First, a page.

Yes, because for the most part he will eat while you talk. You probably won’t actually get to eat very much. Alison, could you weigh in on the ‘doggie bag’ question? If the interviewee doesn’t get to eat much the server may ask if they want to take it with them.

      1. K*

        I believe Corporette once had an entire post about this. The consensus was that you didn’t want to look like you were taking advantage of someone else paying the bill to over order and get a free meal.

        1. Elizabeth West*

          Is it okay to do it if you’re having a lunch meeting with your department? And you’re paying with your corporate card? I only ask because we did this recently and there was way too much fettucine (mmm) for me to eat…I ended up not doing it because it was a fancy pants place and I wasn’t sure.

  9. Renee*

    I recently had a series of interviews (I think there were 6 total, each half an hour long) at a big tech company in San Francisco. They scheduled my interview with the hiring manager to fall over lunch and told me it would be a lunch interview. This company had its own cafeteria so once the manager came into the room and introduced himself, we both walked out to the cafeteria to get lunch and then went back into the room. I think the company did this in order to show me some of the perks I’d enjoy if I got the job and to indicate that they were a fun/casual company, but overall it did stress me out a bit. Having to interview with your potential future manager while also trying to eat and not spill anything on your suit or get anything in your teeth was an added layer of stress that I wish wasn’t there! I do think that overall these type of lunch interviews are scheduled with the best of intentions though :) Maybe they even think that eating lunch and being in a more laid back environment will help put you at ease.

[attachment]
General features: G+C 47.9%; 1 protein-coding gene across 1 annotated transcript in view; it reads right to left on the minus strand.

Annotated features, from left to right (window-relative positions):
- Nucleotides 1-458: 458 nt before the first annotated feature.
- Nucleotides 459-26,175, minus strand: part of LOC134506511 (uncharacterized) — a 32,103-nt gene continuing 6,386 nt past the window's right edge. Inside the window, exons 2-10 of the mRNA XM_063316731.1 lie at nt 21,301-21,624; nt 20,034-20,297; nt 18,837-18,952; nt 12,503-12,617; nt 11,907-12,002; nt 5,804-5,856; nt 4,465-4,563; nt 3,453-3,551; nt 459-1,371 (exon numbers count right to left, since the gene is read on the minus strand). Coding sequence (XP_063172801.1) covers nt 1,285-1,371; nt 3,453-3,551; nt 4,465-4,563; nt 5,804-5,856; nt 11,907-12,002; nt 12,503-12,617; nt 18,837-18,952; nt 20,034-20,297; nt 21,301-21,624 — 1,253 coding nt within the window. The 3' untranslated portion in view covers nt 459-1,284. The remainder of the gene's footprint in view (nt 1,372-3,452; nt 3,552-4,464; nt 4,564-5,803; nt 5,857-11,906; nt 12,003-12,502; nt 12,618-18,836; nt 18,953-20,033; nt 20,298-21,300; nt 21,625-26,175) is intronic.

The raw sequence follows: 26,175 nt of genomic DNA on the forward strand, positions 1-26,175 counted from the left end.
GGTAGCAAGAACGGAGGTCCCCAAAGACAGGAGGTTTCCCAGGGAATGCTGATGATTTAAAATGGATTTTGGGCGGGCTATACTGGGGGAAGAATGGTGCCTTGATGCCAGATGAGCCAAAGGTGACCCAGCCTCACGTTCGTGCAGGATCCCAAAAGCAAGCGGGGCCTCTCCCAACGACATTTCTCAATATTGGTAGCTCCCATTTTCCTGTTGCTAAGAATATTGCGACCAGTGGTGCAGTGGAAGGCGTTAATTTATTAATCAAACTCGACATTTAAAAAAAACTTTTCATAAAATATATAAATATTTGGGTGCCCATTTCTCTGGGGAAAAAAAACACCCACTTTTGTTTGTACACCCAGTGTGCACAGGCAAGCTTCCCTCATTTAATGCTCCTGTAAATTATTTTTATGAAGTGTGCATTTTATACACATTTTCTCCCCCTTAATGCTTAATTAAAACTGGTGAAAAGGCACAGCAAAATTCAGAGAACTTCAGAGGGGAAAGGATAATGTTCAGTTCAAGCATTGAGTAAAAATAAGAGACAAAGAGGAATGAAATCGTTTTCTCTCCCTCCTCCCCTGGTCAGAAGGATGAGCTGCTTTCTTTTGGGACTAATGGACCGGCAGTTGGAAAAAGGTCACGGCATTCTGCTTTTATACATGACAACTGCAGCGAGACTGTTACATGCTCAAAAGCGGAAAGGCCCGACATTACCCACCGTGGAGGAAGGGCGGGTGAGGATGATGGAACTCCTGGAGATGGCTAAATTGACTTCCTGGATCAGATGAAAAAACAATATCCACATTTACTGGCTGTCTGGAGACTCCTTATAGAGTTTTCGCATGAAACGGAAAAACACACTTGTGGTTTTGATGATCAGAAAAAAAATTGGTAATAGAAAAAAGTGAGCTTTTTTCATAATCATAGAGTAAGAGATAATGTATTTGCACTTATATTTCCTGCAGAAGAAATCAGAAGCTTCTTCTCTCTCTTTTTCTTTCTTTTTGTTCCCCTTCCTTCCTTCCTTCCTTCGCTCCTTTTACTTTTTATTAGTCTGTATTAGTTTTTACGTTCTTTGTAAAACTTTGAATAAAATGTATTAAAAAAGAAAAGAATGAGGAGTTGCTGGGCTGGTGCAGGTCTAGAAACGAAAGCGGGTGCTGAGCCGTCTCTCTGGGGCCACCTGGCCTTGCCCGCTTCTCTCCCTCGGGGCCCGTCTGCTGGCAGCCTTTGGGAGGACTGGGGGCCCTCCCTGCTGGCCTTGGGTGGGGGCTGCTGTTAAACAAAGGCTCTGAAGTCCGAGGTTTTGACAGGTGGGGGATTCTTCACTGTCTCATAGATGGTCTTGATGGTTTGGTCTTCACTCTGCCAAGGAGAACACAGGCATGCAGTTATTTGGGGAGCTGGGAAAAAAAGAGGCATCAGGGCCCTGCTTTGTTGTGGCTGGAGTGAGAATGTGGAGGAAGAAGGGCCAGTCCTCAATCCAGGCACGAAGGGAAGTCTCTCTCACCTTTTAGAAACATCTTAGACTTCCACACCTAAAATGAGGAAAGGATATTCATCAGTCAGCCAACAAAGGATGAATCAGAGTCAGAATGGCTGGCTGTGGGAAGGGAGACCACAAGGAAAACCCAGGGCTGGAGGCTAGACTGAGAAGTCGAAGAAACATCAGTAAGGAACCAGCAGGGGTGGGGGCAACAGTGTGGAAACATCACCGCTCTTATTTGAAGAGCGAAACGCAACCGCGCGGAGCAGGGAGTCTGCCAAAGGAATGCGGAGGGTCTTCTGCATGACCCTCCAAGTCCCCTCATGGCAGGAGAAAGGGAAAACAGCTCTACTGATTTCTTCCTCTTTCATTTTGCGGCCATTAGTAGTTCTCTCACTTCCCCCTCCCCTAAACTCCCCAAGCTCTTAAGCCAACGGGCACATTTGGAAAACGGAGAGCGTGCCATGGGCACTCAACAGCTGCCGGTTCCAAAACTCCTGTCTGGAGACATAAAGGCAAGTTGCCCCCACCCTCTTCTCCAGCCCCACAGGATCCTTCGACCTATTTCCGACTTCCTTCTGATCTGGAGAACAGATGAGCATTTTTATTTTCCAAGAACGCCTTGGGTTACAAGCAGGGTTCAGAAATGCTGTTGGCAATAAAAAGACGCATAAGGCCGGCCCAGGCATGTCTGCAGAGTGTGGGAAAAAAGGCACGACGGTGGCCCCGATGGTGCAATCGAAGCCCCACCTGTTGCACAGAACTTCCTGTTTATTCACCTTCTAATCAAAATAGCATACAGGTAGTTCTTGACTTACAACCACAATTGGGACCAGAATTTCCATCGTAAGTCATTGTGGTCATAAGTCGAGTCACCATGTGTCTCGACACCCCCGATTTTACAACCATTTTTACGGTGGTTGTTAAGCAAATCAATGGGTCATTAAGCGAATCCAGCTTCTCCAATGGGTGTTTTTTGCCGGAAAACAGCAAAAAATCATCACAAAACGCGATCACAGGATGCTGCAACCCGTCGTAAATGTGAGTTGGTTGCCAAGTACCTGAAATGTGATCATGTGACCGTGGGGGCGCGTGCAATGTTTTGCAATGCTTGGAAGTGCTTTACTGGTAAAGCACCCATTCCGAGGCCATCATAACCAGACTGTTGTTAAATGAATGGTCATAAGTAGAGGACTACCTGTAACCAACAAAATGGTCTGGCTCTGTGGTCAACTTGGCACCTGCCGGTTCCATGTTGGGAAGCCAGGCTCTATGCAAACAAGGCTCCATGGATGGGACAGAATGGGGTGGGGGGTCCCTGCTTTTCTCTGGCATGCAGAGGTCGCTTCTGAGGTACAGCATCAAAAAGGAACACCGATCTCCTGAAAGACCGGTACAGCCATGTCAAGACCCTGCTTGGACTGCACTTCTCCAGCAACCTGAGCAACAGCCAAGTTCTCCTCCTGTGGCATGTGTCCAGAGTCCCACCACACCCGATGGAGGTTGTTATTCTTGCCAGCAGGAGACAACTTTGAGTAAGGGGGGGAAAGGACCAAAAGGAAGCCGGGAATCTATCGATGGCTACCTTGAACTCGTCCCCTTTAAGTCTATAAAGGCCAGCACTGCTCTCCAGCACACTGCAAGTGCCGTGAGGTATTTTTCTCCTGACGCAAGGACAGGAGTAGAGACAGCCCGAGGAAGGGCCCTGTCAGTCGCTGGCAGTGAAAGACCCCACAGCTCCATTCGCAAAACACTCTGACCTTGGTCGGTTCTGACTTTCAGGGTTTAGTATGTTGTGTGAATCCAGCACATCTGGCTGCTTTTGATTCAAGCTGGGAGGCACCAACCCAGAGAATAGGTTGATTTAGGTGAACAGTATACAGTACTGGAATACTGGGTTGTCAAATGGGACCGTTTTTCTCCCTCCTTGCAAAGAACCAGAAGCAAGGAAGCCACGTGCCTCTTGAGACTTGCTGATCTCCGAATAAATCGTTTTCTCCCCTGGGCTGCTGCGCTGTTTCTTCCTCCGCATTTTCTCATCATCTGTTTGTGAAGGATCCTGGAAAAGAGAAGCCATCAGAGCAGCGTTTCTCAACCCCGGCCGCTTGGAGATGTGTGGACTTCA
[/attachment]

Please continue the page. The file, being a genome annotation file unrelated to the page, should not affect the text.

1. Anonicorn*

      Having to interview with your potential future manager while also trying to eat and not spill anything on your suit or get anything in your teeth was an added layer of stress that I wish wasn’t there!

      Yes! This is why I hate lunch interviews. I once had a lunch interview at a Japanese restaurant (their choice) where the interviewer ridiculed what I ate–something to the effect of, “Like most Americans I see you eat only meat.” I suppose I could see his point. I had been picking out the meat in my stir fry because it was far more fork-able compared to the rice.

      However, OP shouldn’t worry. That’s my worst lunch interview experience and one that’s very unlikely to repeat itself.

          1. Anonymous*

            Well, it really depends on the tone and the spirit in which it was intended. I personally don’t want to jump to “amazingly rude” based on the little context we have (namely, a stressed out candidate who is probably looking for those ‘signs’ that everyone tries to find in interviews). A little inconsiderate, sure, but I wouldn’t write off this manager just yet.